Thursday, August 7, 2014

Review: The MiniMIC From Binary Acoustic Technology Part 2 Of 3

Review: The MiniMIC From Binary Acoustic Technology Part 2 Of 3

When I was a young Lad attending one of my first (private) schools, for those wanting to become Computer Technicians...
The very first thing they taught us was: "Hardware needs software...and software needs hardware." Meaning that each needs the other, in order to function. 
Something for the Novice to keep in mind; simple, but true.

In light of the small "herd" of computer-based bat recorders, which have started to find their way here (to me, for review) - Perhaps this saying bears repeating. At the very least, for the sake of any Beginners, who may be considering the purchase of such devices.
Because - These bat recorders are basically, hardware devices, which do require software.
In the case of these ultrasound recorders, the "software section" is being provided by your computer (in simplest terms).

Several of these types of bat recorders have already been reviewed here. Including, in fact, another great detector from Binary Acoustic Technology: The AR125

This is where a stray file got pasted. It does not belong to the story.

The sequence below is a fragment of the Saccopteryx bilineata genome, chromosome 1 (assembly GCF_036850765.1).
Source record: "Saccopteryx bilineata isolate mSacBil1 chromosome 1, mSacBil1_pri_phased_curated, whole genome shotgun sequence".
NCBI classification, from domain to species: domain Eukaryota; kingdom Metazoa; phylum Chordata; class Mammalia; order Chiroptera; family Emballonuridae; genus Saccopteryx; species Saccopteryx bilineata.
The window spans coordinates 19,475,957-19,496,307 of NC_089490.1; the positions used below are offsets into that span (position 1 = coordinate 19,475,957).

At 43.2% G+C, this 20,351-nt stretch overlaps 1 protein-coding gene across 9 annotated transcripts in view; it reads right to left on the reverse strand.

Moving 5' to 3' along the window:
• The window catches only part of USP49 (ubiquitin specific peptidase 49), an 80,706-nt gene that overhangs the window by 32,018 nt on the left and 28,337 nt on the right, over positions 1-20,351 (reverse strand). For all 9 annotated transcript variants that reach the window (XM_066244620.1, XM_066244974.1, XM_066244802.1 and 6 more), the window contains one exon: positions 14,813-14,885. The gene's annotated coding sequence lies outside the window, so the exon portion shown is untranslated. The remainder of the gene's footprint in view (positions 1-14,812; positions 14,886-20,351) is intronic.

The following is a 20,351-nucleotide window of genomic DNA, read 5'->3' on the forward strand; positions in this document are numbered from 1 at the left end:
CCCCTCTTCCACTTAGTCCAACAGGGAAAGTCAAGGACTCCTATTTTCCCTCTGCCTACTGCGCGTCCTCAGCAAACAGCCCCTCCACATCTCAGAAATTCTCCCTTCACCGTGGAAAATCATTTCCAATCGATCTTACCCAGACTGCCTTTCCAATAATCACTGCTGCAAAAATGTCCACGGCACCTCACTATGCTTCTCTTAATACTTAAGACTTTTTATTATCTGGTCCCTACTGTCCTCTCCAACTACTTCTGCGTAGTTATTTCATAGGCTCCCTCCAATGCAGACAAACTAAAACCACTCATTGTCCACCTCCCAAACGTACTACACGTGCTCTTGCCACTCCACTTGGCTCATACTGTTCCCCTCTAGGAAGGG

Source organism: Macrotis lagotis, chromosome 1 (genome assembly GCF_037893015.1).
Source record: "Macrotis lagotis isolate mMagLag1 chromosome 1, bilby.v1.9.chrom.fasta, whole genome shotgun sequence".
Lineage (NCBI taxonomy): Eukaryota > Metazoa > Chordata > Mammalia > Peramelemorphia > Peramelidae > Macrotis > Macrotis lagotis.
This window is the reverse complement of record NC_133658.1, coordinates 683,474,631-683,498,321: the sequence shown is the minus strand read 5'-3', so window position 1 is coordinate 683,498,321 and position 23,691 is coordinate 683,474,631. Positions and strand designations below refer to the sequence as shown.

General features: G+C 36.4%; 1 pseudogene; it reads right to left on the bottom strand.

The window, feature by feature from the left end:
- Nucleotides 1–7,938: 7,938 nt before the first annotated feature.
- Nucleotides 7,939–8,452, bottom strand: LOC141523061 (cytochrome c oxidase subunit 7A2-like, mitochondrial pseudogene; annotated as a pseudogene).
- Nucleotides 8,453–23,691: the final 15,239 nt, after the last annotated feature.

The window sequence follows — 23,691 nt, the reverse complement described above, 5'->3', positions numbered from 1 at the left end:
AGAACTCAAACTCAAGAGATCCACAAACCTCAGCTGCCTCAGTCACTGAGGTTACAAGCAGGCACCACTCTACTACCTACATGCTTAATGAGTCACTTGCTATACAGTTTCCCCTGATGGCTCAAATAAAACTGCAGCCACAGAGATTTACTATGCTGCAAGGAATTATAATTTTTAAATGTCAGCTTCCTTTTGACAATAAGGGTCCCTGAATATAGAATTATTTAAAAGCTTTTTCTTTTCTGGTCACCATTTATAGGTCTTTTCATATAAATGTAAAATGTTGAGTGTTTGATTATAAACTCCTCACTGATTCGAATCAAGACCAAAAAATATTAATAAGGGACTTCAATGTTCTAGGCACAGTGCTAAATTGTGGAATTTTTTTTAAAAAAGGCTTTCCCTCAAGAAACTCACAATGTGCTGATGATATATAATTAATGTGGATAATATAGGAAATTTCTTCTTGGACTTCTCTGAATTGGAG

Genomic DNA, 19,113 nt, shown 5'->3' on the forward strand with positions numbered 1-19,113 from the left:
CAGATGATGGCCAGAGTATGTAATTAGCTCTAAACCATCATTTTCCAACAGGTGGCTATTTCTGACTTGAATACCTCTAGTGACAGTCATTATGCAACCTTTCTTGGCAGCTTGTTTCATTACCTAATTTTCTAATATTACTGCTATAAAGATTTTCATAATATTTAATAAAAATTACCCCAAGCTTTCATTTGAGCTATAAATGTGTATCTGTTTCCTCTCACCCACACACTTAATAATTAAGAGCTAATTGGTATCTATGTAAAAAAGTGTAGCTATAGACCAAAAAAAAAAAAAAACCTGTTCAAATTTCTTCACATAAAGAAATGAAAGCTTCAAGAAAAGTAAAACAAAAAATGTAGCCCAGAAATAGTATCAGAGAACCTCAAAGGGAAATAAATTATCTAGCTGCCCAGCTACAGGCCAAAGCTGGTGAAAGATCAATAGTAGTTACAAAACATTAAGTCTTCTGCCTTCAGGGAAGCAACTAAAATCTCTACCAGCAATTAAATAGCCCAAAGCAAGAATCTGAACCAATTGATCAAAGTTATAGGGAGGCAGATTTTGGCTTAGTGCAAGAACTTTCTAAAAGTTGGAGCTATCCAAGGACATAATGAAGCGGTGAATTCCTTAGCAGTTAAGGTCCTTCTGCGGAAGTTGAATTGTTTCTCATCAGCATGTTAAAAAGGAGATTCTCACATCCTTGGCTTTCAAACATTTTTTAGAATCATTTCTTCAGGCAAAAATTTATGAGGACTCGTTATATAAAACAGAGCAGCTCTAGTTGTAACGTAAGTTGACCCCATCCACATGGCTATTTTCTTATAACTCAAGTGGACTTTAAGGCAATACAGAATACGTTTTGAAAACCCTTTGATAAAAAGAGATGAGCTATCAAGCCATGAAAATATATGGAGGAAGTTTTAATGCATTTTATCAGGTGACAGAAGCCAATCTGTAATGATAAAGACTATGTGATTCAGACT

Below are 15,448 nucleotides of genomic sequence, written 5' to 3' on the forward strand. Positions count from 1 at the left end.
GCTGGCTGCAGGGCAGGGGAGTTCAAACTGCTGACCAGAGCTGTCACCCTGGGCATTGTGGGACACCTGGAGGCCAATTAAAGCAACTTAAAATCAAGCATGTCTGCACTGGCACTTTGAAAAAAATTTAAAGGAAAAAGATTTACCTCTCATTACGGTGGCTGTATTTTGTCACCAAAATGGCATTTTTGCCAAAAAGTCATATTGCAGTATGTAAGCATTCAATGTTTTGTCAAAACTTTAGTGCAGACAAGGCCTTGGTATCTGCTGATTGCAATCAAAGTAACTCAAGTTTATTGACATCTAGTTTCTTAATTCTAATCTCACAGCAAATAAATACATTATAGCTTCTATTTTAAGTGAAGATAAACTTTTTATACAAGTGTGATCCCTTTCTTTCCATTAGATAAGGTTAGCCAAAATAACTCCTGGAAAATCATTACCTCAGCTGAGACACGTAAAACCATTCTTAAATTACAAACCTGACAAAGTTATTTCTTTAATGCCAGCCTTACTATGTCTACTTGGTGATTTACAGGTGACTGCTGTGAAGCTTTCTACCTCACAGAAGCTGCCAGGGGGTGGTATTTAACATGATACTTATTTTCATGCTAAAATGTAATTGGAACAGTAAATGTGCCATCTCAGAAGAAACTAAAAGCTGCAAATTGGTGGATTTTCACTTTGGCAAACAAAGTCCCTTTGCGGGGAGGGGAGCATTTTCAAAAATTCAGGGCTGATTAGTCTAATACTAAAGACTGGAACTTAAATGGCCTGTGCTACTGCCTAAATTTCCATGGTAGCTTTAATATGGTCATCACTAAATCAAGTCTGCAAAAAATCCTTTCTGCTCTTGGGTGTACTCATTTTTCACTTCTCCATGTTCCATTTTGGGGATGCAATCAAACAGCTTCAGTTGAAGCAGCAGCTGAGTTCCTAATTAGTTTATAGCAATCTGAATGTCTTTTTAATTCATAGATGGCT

You can see my Review of it here: Part 1, Part 2
I have also reviewed devices here from: Avisoft, Wildlife Acoustics, Dodotronic - Several more are currently in progress (This BAT MiniMIC, The M500) - And there are a couple more, still in development...

...Back to The MiniMIC USB Microphone, from Binary Acoustic Technology. And, the software which comes bundled with it - A full-licensed copy of SPECT'R III and a "limited" copy of SCAN'R; along with device drivers, etc. All located on the included CD ROM.

A screen-capture of SPECT'R, Window maximized while running

Note: When using SPECT'R, with it's default Contrast & Brightness settings: The (scrolling) live display (spectrogram) window always looks best when it isn't maximized. If you choose to use it maximized, then some minor adjustments to those two controls, will yield a better-looking display.
As you may have seen, in my First Impressions post, and Part 1 of this Review: The BAT MiniMIC kit has a very neat and simple appearance. Again, it is of a nice compact size and weight. Also, this MiniMIC is not a brand-new product. It has been available for over a year now.

After more than a month of testing, comparing, and (sometimes) simply using The MiniMIC: I've become very familiar with it's capabilities. Within this time, The MiniMIC microphone and SPECT'R III software has never let me down. The software never "froze" or crashed.